Brett McKay: And the way you can make these harder too, even for a squat, is put something in your body, hold something. Could be a rock, a chair, a kid, I don’t know, and do the movement and you can add some weight that way.

Josh Bryant: I used to do that. That’s how I used to put my son to sleep when he was about a year and a half. I’d just start doing squats with him and he’d be asleep in about 30 seconds, just holding him while I squat.

Brett McKay: How old is your son now?

Josh Bryant: I have a seven-year-old and a five-year-old.

Brett McKay: Yeah. Have you tried that on them lately? [laughter] Just pick him up and…

Josh Bryant: No, last night I wanted to go to sleep, and… ‘Cause our sleeping schedule is a little off right now because I just did the seminar in Australia right before all hell broke loose with what’s going on right now. So we got back early. And then what I did is I took my family over with me. We did like a vacation for a week, then I had a seminar for three days. And then we got back, school’s canceled. So no one’s… Sleeping’s been… ‘Cause the Australian trip, I guess, as an excuse a few weeks ago now, but we hadn’t really got on our normal routine as much as we would just because of everything that’s been going on. Last night they’re in there just telling me to make them do different kinds of burpees. [laughter]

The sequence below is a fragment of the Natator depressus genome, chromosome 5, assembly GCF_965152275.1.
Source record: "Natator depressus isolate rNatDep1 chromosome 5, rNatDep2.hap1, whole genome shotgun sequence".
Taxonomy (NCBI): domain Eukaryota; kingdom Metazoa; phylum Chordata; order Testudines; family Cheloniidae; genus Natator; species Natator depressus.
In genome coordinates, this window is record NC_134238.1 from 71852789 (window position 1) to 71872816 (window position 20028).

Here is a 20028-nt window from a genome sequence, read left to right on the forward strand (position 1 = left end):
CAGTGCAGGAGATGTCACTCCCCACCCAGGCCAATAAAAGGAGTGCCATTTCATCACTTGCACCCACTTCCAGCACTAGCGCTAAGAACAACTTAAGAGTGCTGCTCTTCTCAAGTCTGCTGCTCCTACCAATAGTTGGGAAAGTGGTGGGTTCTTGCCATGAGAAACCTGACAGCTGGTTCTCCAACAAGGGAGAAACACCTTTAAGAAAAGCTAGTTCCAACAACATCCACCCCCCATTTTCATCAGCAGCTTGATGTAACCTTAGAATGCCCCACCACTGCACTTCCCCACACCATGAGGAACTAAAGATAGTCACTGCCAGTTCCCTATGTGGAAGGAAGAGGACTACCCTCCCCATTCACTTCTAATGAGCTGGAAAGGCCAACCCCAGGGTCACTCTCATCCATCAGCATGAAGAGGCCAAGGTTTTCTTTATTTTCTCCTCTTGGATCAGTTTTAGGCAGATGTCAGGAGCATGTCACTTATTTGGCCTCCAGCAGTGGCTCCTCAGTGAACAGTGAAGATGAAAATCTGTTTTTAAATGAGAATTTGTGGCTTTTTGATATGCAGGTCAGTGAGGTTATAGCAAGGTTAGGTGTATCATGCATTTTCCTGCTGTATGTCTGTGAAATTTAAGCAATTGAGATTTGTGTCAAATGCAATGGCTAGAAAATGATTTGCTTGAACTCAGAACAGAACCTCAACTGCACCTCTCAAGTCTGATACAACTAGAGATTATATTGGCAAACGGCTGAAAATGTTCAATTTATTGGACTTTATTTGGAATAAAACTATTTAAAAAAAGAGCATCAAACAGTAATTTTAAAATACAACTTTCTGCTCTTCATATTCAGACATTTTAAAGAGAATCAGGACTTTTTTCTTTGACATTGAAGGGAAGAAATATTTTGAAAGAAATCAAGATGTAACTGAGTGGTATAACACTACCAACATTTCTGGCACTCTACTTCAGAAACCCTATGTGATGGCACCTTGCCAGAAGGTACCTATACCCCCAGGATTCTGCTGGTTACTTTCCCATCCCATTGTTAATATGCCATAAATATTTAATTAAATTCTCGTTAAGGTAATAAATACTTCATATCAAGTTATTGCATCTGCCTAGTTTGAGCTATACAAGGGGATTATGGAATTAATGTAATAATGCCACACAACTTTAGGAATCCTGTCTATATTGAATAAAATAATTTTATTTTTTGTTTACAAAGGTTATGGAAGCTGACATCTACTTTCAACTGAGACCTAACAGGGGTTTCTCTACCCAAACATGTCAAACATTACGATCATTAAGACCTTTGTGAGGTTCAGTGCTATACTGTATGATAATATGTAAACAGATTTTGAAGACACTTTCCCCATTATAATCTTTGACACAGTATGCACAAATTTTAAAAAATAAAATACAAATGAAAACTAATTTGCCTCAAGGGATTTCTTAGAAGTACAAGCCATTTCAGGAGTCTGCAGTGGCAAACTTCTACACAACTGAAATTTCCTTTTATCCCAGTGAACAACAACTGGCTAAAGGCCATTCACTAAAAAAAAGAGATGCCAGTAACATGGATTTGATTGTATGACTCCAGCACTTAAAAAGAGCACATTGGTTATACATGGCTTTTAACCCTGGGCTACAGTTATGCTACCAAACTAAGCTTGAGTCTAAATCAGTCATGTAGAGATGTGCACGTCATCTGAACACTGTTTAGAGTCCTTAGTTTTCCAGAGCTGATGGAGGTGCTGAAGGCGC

Brett McKay: Tire them out.

Josh Bryant: Yeah.

Brett McKay: So we’ve talked about the basic movements you can do. Push-ups, pull-ups, squats and then the variations you can do to make those a bit harder. But let’s talk about programming body weight exercises, particularly how prisoners have done it. So when you’ve talked to these guys, what are some typical body weight programming you’re seeing in prisons? And then also let’s talk about what your power-lifting experience, what insights you’ve brought to that on programming body weight exercises.